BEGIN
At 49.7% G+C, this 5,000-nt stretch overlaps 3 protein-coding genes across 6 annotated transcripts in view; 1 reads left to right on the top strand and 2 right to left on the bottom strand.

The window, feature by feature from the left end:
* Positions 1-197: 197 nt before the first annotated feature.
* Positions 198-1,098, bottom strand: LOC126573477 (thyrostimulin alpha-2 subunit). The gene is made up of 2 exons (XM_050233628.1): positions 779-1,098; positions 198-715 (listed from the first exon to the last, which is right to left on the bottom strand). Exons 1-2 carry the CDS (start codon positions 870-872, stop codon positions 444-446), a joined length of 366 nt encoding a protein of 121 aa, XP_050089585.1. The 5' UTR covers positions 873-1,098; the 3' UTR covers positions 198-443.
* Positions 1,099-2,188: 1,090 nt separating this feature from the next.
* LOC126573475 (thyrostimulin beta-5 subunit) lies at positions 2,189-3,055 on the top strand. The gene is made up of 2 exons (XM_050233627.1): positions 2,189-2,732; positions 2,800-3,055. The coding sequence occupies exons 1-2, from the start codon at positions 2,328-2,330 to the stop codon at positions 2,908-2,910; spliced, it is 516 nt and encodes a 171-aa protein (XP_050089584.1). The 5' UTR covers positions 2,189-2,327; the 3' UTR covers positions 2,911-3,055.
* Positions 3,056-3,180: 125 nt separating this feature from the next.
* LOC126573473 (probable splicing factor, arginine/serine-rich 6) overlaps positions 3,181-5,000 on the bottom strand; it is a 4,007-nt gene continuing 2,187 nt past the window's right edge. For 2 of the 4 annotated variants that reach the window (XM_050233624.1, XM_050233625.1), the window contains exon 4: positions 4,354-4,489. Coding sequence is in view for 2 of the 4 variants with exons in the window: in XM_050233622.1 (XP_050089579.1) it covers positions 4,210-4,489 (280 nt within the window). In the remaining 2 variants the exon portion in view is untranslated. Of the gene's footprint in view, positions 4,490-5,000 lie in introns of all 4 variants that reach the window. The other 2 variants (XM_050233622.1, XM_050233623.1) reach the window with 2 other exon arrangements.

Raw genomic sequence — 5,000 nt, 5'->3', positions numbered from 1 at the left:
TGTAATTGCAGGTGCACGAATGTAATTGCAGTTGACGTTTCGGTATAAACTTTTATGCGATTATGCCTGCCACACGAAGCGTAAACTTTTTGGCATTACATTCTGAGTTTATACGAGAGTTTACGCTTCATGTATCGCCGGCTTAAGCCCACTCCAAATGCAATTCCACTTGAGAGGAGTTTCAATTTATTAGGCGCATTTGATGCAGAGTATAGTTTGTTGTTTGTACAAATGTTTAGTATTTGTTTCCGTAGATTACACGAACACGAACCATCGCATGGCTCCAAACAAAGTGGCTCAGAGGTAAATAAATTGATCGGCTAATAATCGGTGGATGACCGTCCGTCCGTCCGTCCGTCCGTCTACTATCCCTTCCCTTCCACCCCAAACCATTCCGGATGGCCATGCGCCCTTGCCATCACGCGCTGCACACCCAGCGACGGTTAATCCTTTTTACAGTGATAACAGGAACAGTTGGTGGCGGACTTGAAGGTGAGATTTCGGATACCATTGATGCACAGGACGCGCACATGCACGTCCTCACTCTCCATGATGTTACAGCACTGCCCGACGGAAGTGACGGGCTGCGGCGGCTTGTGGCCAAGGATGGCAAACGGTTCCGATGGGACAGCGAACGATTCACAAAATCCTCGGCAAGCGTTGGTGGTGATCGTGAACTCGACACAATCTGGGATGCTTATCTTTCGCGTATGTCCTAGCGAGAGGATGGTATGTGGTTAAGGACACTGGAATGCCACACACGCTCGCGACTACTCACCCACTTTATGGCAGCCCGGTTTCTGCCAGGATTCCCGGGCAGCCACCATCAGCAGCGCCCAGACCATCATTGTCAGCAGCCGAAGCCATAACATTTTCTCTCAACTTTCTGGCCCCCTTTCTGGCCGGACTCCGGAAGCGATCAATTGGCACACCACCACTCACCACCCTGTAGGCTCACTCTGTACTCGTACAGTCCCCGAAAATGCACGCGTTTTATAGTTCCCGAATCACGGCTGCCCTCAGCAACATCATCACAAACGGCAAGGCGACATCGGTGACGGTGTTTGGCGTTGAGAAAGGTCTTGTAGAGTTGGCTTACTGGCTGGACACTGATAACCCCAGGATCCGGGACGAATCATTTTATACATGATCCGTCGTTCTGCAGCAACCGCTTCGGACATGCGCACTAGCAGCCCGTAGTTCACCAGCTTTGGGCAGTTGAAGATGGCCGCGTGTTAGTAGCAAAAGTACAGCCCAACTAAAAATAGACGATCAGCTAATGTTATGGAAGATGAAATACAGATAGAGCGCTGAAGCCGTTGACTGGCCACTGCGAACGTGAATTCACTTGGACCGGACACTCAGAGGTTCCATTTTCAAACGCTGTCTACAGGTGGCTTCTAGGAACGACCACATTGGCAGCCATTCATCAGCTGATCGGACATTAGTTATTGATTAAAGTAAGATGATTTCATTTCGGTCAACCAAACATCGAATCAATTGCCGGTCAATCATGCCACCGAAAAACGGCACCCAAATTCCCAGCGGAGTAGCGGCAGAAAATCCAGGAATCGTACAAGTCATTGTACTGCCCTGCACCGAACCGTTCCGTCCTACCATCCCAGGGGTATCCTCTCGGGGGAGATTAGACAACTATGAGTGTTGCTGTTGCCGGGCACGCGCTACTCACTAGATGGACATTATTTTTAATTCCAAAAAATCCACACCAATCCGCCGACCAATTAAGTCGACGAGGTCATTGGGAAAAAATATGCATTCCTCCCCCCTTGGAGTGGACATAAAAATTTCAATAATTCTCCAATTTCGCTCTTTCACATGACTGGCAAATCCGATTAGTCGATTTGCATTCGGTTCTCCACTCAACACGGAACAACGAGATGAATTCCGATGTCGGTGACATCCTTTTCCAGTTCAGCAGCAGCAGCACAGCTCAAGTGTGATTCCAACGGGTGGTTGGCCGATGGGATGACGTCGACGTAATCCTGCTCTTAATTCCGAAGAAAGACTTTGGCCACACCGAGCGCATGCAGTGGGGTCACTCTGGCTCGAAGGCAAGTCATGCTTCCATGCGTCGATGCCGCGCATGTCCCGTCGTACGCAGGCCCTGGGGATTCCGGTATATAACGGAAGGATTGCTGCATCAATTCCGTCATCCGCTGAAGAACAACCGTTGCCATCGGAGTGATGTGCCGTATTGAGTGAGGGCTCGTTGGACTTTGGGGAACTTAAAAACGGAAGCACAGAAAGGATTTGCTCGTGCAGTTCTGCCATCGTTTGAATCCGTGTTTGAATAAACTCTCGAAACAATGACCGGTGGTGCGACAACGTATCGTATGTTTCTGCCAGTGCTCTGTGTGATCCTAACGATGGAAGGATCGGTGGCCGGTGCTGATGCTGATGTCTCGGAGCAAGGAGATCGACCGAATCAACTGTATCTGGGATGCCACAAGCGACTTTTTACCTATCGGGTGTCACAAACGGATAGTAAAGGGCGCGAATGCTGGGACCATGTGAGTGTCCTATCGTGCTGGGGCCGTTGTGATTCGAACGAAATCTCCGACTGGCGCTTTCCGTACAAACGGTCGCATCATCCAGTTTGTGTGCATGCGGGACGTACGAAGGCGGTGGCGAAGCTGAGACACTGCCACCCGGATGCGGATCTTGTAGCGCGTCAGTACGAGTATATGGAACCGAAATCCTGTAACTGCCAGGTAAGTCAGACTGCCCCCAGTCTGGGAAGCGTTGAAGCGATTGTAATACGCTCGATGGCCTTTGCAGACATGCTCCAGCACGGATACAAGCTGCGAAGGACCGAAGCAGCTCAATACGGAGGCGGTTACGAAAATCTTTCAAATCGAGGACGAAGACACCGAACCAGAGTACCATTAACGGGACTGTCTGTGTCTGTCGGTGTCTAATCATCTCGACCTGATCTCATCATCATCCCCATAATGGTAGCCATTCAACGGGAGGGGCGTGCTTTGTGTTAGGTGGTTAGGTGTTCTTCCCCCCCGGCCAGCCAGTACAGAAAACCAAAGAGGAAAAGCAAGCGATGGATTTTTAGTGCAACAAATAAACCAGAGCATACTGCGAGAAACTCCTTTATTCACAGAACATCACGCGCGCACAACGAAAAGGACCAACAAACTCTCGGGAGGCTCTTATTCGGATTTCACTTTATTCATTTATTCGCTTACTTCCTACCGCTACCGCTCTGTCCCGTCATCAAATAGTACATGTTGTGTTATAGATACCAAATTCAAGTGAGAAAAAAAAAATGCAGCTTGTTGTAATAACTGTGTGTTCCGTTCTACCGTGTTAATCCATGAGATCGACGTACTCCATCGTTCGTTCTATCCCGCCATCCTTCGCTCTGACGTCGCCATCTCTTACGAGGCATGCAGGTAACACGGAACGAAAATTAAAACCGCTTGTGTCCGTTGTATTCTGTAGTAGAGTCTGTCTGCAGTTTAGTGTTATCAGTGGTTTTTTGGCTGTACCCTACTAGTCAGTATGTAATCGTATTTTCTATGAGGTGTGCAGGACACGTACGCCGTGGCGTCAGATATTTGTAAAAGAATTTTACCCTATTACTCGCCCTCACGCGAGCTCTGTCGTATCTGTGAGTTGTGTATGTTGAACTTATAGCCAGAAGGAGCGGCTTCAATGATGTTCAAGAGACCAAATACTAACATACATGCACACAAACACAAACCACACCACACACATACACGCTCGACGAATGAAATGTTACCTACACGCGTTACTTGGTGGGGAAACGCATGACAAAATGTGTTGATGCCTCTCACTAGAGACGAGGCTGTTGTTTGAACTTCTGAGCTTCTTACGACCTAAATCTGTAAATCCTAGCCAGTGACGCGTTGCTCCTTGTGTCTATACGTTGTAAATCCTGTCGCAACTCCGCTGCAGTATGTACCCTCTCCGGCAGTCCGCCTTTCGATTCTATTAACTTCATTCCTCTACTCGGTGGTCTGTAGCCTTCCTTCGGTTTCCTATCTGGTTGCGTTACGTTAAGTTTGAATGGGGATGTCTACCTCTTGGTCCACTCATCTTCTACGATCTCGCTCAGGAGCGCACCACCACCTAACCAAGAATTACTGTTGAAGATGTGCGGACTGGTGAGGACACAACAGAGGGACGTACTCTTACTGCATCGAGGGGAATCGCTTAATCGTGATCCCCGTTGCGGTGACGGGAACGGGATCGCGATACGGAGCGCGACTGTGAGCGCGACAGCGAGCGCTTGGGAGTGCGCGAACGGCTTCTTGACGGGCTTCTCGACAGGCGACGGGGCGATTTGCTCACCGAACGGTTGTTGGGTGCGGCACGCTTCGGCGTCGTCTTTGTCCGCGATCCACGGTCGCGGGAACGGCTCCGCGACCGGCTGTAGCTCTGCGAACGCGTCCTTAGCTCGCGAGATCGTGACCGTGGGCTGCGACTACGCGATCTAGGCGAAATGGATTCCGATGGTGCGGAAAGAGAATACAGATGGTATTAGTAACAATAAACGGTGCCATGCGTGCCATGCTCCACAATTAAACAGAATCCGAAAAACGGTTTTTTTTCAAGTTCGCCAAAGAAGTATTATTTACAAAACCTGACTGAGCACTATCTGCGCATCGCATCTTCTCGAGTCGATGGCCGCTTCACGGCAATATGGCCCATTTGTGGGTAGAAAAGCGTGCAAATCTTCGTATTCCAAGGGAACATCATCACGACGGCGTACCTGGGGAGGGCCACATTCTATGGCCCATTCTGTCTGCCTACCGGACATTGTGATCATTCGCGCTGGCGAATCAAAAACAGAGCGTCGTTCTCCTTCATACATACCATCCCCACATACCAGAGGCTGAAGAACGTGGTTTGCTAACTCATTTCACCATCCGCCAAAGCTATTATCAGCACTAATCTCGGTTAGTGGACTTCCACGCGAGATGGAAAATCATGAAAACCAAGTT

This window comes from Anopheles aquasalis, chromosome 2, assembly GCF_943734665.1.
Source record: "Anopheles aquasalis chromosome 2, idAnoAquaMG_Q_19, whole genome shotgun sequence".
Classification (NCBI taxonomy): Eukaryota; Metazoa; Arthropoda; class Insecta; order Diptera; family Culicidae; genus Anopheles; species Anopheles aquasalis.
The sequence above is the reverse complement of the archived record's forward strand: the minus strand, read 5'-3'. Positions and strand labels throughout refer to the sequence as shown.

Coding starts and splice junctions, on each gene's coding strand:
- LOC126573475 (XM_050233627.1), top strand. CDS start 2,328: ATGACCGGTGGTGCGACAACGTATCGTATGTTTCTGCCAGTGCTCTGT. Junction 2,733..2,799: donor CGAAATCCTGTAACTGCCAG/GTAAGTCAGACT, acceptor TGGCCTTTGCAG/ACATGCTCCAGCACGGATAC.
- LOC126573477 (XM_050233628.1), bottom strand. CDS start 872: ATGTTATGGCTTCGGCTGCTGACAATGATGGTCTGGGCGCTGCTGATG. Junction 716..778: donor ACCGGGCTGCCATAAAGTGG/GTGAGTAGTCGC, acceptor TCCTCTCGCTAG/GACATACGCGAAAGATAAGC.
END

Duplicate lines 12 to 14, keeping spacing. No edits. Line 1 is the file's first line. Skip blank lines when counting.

Source record: "Anopheles aquasalis chromosome 2, idAnoAquaMG_Q_19, whole genome shotgun sequence".
Classification (NCBI taxonomy): Eukaryota; Metazoa; Arthropoda; class Insecta; order Diptera; family Culicidae; genus Anopheles; species Anopheles aquasalis.
The sequence above is the reverse complement of the archived record's forward strand: the minus strand, read 5'-3'. Positions and strand labels throughout refer to the sequence as shown.